Elixir Language Anonymous Functions


Example

In Elixir, a common practice is to use anonymous functions. Creating an anonymous function is simple:

iex(1)> my_func = fn x -> x * 2 end
#Function<6.52032458/1 in :erl_eval.expr/5>

The general syntax is:

fn args -> output end

For readability, you may put parenthesis around the arguments:

iex(2)> my_func = fn (x, y) -> x*y end
#Function<12.52032458/2 in :erl_eval.expr/5>

To invoke an anonymous function, call it by the assigned name and add . between the name and arguments.

iex(3)>my_func.(7, 5)
35

It is possible to declare anonymous functions without arguments:

iex(4)> my_func2 = fn -> IO.puts "hello there" end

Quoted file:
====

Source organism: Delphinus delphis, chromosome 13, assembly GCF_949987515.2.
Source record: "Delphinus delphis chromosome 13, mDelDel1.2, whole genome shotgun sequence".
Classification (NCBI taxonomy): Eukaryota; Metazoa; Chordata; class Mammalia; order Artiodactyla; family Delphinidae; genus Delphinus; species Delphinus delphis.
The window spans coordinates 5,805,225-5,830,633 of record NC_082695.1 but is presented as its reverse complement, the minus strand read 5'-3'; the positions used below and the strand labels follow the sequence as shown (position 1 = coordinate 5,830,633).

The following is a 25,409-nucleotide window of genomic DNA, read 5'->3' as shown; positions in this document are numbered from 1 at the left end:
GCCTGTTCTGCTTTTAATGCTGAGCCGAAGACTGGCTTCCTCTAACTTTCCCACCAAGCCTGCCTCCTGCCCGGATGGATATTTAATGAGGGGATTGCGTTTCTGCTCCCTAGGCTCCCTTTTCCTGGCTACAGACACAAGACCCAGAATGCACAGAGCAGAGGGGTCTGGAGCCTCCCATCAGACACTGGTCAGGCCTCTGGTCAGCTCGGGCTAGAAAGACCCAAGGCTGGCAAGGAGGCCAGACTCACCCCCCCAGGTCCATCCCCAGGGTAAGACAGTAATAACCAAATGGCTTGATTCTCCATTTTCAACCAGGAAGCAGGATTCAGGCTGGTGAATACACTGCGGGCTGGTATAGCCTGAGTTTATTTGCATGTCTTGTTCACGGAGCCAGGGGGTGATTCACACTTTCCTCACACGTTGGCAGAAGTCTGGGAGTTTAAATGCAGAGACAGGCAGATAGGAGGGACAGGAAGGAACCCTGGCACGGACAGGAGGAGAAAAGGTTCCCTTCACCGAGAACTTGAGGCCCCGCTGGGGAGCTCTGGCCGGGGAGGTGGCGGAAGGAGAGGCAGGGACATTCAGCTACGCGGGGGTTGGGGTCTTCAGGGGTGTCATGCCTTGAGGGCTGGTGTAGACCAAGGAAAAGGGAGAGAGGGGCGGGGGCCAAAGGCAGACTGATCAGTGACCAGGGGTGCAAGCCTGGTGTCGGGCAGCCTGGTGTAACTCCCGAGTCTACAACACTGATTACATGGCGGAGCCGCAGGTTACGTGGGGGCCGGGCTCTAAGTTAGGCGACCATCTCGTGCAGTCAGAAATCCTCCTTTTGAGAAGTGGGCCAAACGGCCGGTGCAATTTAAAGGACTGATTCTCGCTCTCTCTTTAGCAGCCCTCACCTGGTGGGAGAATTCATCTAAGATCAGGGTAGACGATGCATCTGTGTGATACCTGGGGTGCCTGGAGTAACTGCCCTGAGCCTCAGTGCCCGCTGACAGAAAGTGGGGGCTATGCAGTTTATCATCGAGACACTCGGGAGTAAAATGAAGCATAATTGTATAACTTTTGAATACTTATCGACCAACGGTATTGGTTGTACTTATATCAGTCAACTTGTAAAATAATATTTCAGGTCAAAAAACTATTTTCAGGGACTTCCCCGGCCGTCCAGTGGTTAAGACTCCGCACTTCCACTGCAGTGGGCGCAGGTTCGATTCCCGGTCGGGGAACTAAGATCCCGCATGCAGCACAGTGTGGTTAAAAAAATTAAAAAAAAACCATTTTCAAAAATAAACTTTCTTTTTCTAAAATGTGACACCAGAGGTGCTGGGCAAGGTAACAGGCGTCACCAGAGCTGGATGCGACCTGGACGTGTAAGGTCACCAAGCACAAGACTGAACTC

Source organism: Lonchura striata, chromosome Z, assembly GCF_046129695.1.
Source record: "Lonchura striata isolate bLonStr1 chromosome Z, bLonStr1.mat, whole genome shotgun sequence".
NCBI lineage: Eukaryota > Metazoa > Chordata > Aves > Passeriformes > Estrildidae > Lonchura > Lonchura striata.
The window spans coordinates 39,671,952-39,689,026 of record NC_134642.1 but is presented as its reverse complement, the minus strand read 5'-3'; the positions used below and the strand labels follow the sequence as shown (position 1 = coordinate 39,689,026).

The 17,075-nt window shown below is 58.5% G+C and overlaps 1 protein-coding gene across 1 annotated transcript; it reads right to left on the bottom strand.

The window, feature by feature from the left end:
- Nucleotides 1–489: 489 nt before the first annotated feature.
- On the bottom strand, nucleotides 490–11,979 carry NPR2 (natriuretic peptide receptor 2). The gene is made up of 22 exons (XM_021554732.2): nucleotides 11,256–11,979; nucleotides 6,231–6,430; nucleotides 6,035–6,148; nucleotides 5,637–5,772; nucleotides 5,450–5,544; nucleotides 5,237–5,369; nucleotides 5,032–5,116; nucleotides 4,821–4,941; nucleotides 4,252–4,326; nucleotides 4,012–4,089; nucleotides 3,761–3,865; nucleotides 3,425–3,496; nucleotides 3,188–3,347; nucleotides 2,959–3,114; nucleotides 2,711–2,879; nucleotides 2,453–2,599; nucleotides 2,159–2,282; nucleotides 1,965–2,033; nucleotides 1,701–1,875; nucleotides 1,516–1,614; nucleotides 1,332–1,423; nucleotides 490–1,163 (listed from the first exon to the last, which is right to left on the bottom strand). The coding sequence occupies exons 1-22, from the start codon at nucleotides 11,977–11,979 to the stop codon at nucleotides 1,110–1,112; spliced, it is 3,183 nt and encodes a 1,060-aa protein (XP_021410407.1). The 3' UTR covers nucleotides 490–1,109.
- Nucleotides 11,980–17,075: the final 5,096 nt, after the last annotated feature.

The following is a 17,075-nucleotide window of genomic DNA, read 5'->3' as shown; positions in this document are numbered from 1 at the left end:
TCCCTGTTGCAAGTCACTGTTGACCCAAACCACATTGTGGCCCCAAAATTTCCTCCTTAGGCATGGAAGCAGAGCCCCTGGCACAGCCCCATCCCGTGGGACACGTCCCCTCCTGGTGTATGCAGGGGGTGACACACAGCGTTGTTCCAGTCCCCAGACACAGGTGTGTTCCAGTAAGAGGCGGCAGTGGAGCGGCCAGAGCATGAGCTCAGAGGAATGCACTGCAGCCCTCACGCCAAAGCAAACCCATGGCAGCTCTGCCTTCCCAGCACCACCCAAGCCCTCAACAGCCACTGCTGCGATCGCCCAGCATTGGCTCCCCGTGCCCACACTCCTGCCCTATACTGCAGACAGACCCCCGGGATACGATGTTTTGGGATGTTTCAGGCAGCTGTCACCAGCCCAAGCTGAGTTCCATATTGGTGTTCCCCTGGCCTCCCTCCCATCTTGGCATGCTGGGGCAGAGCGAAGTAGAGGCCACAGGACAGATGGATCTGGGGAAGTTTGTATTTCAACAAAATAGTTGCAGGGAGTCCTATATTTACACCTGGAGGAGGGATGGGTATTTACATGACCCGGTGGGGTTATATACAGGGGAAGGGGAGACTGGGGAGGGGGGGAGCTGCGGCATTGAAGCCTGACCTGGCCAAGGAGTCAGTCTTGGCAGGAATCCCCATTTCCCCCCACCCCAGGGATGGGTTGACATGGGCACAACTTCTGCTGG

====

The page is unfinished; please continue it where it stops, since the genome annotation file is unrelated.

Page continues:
iex(5)> my_func2.()
hello there
:ok

Using the capture operator

To make anonymous functions more concise you can use the capture operator &. For example, instead of:

iex(5)> my_func = fn (x) -> x*x*x end

You can write:

iex(6)> my_func = &(&1*&1*&1)

With multiple parameters, use the number corresponding to each argument, counting from 1:

iex(7)> my_func = fn (x, y) -> x + y end

iex(8)> my_func = &(&1 + &2)   # &1 stands for x and &2 stands for y

iex(9)> my_func.(4, 5)
9

Multiple bodies

An anonymous function can also have multiple bodies (as a result of pattern matching):

my_func = fn
  param1 -> do_this
  param2 -> do_that
end

When you call a function with multiple bodies Elixir attempts to match the parameters you have provided with the proper function body.